Obesity and the metabolic syndrome have reached epidemic proportions and uric acid stones are a common health care problem in these individuals. The incidence and prevalence of uric acid stones are escalating with time, imparting a significant burden on quality of life and health care cost. While the epidemiologic link between obesity / metabolic syndrome and uric acid stones is irrefutable, the pathophysiologic link has been elusive. The single most important factor driving uric acid precipitation is unduly low urine pH. We have shown that this stems from an intrinsic renal defect in the utilization of ammonia to buffer protons, with unbuffered protons free to titrate urate to insoluble uric acid and initiate te cascade of lithogenesis. We propose to use a combination of cell culture, animal, and human studies employing some of the latest technologies in magnetic resonance spectroscopy and single-photon emission computed tomography, combined with classical physiology, biochemistry, and molecular biology to test four interrelated hypotheses. 1. There is increased uptake of free fatty acids into the kidney as a result of higher circulating levels as well as preferential transport by the proximal tubule as part of a "conditioning" effect. 2. The increased provision of free fatty acid supplies metabolic substrate for ATP generation hence reducing the consumption of other substrates such as glutamine, which is the principal source of ammoniagenesis by the proximal tubule. This substrate competition, or metabolic switch, can lower the formation of the major urinary buffer ammonia, even in the absence of injury to the proximal tubule. 3. With sustained lipid loading of the proximal tubule that exceeds its oxidative capacity, lipid storage is first activated but with time, toxic lipid metabolites may build up. We have evidence that excess saturated fat, which is prevalent in the Western diet, leads to proximal tubule lipotoxicity manifested as endoplasmic reticulum (ER) leakage/stress, and we propose that defective ammoniagenesis is part of a broader lipotoxic phenotype. We further propose that accumulation of a specific lipid species may be responsible for the toxicity. 4. To test whether proximal tubule steatosis and lipotoxicity in humans have a functional consequence, we will study uric acid stone formers. Having previously shown that thiazolidinediones (TZD) reduce renal steatosis and lipotoxicity and improve ammonium excretion in animals, we have initiated a randomized intervention trial with TZD or placebo in human uric acid stone formers. The interim analysis showed that after 6 months of TZD therapy, stone formers had improved urinary biochemical parameters and reduced propensity for uric acid precipitation. We will continue this trial but add a novel highly sensitive method to non-invasively measure renal fat, testing whether improvement in urinary biochemistry associates with reduction of renal fat. This proposal addresses fundamental concepts of renal tubular lipid biology and lipotoxicity, and clinically will shift the paradigm of uric acid stone therapy from empiric urinary alkalinization to specific reduction in renal fat. We will also introduce cutting-edge human imaging studies for kidney research.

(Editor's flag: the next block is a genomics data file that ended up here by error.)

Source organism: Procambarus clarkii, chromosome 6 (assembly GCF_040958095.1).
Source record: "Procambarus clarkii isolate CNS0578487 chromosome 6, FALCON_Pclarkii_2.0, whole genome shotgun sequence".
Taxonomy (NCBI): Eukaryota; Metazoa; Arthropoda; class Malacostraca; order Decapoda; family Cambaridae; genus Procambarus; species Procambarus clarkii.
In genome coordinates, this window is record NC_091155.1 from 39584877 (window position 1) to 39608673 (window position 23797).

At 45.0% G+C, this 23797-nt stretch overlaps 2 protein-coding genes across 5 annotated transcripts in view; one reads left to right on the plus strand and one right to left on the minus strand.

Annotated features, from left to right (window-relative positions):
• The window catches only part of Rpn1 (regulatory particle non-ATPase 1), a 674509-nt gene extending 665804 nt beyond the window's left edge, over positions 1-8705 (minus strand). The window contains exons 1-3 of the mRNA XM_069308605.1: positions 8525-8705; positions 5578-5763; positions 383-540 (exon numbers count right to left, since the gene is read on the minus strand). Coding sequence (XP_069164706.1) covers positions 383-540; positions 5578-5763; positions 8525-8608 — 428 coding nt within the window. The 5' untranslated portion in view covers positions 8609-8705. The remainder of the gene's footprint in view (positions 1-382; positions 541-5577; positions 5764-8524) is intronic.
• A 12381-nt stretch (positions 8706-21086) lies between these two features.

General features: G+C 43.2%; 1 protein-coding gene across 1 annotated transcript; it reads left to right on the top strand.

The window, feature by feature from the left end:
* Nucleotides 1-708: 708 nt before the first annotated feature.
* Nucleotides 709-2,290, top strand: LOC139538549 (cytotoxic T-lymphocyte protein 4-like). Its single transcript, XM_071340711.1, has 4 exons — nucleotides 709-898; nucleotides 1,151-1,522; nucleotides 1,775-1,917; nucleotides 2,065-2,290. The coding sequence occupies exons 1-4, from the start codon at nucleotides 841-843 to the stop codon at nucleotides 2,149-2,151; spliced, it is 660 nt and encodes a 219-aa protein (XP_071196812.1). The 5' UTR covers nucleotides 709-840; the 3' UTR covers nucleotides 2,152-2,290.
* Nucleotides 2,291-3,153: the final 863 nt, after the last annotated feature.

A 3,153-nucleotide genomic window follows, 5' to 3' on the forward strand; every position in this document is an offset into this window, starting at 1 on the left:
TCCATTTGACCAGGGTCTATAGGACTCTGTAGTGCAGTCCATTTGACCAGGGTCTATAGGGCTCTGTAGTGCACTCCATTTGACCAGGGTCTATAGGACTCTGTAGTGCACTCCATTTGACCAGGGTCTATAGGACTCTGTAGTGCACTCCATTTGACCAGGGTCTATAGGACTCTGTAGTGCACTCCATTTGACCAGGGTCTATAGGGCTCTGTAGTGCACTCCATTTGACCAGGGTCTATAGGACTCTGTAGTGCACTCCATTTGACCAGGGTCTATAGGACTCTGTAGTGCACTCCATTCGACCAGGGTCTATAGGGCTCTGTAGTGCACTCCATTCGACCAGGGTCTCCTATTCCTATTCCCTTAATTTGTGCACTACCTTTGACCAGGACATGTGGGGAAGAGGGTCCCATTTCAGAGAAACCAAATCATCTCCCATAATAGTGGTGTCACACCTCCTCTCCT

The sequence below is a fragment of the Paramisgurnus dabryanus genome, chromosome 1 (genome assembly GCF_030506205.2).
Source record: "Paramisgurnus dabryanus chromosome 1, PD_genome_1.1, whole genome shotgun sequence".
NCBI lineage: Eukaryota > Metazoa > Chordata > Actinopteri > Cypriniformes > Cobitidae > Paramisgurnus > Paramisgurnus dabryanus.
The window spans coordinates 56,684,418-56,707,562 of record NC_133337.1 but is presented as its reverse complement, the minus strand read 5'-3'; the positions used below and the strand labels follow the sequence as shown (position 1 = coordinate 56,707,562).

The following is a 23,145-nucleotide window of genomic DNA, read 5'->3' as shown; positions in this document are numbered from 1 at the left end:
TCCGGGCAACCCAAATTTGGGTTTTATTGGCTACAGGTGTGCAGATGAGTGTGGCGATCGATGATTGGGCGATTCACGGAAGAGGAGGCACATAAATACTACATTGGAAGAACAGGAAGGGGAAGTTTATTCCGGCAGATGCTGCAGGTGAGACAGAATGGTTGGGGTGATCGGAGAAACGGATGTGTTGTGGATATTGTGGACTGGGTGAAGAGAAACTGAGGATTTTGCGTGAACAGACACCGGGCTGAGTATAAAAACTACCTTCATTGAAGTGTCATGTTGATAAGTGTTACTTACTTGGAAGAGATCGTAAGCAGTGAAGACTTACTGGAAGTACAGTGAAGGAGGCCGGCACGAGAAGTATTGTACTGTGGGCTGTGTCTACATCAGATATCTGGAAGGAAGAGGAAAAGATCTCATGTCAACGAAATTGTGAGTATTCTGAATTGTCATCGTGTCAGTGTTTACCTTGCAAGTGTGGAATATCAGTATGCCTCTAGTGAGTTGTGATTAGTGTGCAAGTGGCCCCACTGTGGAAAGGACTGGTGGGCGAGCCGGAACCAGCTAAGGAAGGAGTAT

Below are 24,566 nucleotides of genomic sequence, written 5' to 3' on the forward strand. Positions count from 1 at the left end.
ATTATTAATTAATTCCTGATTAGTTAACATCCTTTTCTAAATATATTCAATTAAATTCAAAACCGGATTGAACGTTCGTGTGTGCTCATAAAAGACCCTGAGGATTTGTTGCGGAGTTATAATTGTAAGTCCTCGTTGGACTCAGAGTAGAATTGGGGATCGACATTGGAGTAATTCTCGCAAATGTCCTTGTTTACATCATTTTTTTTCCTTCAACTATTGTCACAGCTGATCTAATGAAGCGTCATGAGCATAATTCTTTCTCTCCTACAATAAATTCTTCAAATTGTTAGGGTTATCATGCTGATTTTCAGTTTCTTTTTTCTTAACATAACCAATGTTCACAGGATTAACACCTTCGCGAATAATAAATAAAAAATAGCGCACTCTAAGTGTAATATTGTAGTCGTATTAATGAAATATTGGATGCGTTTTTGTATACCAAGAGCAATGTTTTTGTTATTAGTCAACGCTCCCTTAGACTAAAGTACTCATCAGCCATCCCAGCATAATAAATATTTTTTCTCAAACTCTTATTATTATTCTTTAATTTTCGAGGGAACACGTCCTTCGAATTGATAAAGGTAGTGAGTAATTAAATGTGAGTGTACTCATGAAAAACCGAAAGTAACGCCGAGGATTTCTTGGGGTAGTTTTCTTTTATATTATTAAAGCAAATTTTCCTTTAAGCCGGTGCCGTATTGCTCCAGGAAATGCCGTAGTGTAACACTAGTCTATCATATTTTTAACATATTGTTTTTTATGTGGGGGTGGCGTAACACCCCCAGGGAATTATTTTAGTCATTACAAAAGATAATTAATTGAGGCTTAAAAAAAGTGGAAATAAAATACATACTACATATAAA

Uric acid kidney stones are a common health care problem particularly in individuals who are overweight, which is escalating in incidence and prevalence with time, thereby imposing a significant burden on quality of life and our health care system. A key reason underlying the formation of uric acid stones is excessive acidity in the urine caused by unknown factors, which we aim to uncover and characterize in this proposal by testing the hypothesis that excessive fat enters the kidney of uric acid stone formers and causes a host of deleterious effects including excessively acidic urine. The understanding of these defects will helps us control and even stop the formation of uric acid kidney stones.
|Smith, Cynthia R; Poindexter, John R; Meegan, Jennifer M et al. (2014) Pathophysiological and physicochemical basis of ammonium urate stone formation in dolphins. J Urol 192:260-6|
|Sakhaee, Khashayar (2014) Epidemiology and clinical pathophysiology of uric acid kidney stones. J Nephrol 27:241-5|
|Pigna, Federica; Sakhaee, Khashayar; Adams-Huet, Beverley et al. (2014) Body fat content and distribution and urinary risk factors for nephrolithiasis. Clin J Am Soc Nephrol 9:159-65|
|Bobulescu, Ion Alexandru; Lotan, Yair; Zhang, Jianning et al. (2014) Triglycerides in the human kidney cortex: relationship with body size. PLoS One 9:e101285|
|Bobulescu, I Alexandru; Maalouf, Naim M; Capolongo, Giovanna et al. (2013) Renal ammonium excretion after an acute acid load: blunted response in uric acid stone formers but not in patients with type 2 diabetes. Am J Physiol Renal Physiol 305:F1498-503|
|Sakhaee, Khashayar; Maalouf, Naim M; Sinnott, Bridget (2012) Clinical review. Kidney stones 2012: pathogenesis, diagnosis, and management. J Clin Endocrinol Metab 97:1847-60|
|Cameron, MaryAnn; Maalouf, Naim M; Poindexter, John et al. (2012) The diurnal variation in urine acidification differs between normal individuals and uric acid stone formers. Kidney Int 81:1123-30|
|Capolongo, Giovanna; Sakhaee, Khashayar; Pak, Charles Y C et al. (2011) Fasting versus 24-h urine pH in the evaluation of nephrolithiasis. Urol Res 39:367-72|
|Maalouf, Naim M (2011) Metabolic syndrome and the genesis of uric acid stones. J Ren Nutr 21:128-31|
|Sakhaee, Khashayar; Maalouf, Naim M; Kumar, Rajiv et al. (2011) Nephrolithiasis-associated bone disease: pathogenesis and treatment options. Kidney Int 79:393-403|
Showing the most recent 10 out of 18 publications